Obama ups pressure on Congress over veterans job aid
WASHINGTON (Reuters) - President Barack Obama announced new executive action to help veterans on Monday, marking the latest step in a White House "can't wait" campaign designed to show him acting on jobs while Congress stalls.
Joined by leading veterans' associations in the White House Rose Garden, Obama also sought to push congressional Republicans to pass two tax credits proposed in his $447 billion jobs bill.
"Bold action from Congress is ultimately the only way we're going to put hundreds of thousands of Americans back to work," Obama said. "Standing up for our veterans is not a Democratic responsibility or a Republican responsibility. It is an American responsibility."
With polls showing Americans deeply worried about the state of the economy and his own approval ratings stuck in the low 40s, Obama must bring down the jobless rate to be confident of winning a second White House term in the election next year.
Republicans say Obama, a Democrat, is playing politics. They point out that legislation passed by the Republican-controlled House of Representatives to help veterans find work is being held up in the Democratic-controlled Senate.
Unemployment among veterans who have served since the September 11, 2001, attacks on the United States stood at 12.1 percent in October, a rise from 11.7 percent in September and much higher than the national jobless rate last month of 9.0 percent.
"That is not right. It doesn't make sense ... we are determined to change that," Obama said, noting more veterans would be entering the labor force after his decision to pull out the remaining 40,000 U.S. troops in Iraq by the end of the year.
The Returning Heroes Tax Credit provides firms that hire unemployed veterans with a maximum credit of $5,600 per veteran. The Wounded Warriors Tax Credit offers firms that hire veterans with service-connected disabilities a maximum credit of $9,600 per veteran.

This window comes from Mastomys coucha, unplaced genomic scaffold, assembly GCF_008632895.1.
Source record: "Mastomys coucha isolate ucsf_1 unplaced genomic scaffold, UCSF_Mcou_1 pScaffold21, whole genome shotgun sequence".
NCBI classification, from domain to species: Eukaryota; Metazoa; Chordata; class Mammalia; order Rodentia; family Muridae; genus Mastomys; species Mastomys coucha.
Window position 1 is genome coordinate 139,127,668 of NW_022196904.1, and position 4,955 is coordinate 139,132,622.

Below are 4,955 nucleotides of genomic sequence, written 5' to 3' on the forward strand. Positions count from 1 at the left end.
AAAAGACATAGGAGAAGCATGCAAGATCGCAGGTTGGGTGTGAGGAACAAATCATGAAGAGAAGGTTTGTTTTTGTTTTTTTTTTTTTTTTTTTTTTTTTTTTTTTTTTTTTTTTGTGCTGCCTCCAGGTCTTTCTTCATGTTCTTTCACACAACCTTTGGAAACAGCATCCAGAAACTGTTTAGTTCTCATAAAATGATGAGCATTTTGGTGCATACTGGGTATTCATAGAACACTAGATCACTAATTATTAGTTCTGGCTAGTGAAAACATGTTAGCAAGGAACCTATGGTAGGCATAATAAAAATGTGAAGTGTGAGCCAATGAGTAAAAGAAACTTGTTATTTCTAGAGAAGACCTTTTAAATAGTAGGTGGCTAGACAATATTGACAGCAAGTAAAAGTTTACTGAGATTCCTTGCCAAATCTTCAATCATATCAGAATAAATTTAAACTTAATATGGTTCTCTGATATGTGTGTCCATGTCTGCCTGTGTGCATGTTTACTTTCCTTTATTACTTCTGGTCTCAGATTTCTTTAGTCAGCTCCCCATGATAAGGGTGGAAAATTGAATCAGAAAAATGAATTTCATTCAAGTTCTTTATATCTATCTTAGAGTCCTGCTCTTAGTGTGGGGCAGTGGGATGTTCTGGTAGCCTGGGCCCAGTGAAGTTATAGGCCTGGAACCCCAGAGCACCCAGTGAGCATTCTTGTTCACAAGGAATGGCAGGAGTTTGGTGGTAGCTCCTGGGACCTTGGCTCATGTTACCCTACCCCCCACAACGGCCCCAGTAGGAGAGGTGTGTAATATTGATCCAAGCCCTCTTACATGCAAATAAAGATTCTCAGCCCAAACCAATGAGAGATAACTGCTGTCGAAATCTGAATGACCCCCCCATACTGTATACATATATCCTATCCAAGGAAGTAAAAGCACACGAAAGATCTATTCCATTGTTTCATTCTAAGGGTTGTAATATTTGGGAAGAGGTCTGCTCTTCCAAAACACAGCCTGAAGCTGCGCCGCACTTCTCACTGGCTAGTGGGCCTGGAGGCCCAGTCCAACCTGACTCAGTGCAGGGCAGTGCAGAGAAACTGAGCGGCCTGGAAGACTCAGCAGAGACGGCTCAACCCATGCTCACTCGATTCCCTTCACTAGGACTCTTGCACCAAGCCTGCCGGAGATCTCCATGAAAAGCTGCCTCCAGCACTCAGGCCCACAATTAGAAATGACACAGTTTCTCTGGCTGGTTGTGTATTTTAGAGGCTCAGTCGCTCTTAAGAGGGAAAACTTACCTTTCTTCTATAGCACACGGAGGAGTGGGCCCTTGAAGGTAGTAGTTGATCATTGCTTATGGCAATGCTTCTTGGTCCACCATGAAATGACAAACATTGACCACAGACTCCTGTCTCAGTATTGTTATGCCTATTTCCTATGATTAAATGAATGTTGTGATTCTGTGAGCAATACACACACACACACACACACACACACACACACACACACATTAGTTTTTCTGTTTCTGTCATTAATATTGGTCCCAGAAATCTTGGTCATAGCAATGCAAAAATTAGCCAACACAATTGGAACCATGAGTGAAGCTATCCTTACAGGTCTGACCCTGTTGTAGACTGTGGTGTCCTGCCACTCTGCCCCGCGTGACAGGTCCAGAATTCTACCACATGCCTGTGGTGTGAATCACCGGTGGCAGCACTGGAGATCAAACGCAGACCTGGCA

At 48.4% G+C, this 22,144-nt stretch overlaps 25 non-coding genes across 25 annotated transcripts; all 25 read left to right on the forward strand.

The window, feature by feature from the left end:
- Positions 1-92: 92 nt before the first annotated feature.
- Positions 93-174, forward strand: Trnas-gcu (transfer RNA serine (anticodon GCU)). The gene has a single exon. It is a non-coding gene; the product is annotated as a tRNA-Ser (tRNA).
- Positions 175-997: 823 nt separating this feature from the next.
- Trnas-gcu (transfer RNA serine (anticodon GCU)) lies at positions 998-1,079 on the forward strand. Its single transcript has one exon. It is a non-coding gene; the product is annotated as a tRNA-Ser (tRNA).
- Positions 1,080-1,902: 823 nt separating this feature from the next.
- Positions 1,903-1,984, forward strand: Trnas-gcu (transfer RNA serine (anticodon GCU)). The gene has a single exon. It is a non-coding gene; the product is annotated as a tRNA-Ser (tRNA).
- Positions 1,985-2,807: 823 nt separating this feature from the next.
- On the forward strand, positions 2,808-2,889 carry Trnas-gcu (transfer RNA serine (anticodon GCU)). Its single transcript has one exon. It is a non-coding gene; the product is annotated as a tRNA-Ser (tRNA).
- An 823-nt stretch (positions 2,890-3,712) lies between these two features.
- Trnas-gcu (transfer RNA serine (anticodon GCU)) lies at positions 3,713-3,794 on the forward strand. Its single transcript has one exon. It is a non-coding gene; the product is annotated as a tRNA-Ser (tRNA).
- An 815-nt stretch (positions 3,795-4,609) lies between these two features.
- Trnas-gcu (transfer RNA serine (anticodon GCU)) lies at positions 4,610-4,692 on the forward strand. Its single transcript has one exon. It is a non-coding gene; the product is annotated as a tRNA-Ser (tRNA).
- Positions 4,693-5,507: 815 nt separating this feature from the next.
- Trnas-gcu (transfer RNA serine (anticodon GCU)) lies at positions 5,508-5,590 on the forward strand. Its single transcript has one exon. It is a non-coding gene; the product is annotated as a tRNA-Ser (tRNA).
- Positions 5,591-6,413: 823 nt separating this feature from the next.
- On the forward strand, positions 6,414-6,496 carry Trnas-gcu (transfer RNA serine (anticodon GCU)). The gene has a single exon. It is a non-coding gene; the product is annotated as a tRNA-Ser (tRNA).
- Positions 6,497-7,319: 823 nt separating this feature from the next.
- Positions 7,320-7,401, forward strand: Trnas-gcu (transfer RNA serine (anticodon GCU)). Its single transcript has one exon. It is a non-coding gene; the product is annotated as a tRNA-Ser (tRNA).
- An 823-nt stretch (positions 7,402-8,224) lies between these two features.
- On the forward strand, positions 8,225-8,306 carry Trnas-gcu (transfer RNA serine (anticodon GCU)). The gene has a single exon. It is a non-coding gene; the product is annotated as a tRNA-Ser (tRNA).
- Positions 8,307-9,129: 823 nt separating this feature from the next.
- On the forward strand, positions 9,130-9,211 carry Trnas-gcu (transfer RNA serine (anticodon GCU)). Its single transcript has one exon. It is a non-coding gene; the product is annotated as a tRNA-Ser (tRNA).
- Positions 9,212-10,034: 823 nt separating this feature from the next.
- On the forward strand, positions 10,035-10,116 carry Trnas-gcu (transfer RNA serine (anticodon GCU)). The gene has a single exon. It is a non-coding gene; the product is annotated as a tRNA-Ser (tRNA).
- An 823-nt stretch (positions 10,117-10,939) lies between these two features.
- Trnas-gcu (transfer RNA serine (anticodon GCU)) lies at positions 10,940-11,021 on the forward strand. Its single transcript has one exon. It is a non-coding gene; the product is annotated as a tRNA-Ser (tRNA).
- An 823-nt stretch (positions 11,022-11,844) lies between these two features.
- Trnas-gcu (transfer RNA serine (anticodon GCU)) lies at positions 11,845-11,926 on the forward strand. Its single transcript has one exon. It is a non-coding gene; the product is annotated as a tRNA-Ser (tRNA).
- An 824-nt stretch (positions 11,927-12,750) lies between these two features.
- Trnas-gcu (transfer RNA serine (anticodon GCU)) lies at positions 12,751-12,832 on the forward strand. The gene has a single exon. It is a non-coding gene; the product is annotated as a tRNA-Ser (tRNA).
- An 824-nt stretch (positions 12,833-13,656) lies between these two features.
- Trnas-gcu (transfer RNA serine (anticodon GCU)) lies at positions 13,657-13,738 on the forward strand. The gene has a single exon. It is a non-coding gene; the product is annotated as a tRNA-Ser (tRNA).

RESISTANCE ON JOBS PACKAGE
Congressional Republicans have balked at passing Obama's jobs package in its entirety because it is paid for by raising taxes on wealthier Americans. But parts of the package are expected to gain bipartisan support eventually and become law.
"We need the president to engage in the process, not just give more speeches," said Brendan Buck, spokesman for House Speaker John Boehner, the top Republican in Congress. "Giving veterans a hand up is one clear area of common ground."
Obama has rolled out a series of executive actions to get around a divided Congress that the White House says will spur hiring, although it has offered few concrete estimates on how many actual jobs each initiative will create.
The three executive announcements Obama announced on Monday that will take effect without congressional action are a new online service to help veterans find work, creating a veterans' job bank, and a veterans' "gold card" granting them special services and care at career centers.
The White House event was part of a broader administration push on veterans' employment. Defense Secretary Leon Panetta visited New York on Monday to urge corporate executives to hire veterans at an event hosted by the Goldman Sachs Foundation.
(Additional reporting by David Alexander in Washington, Editing by Peter Cooney)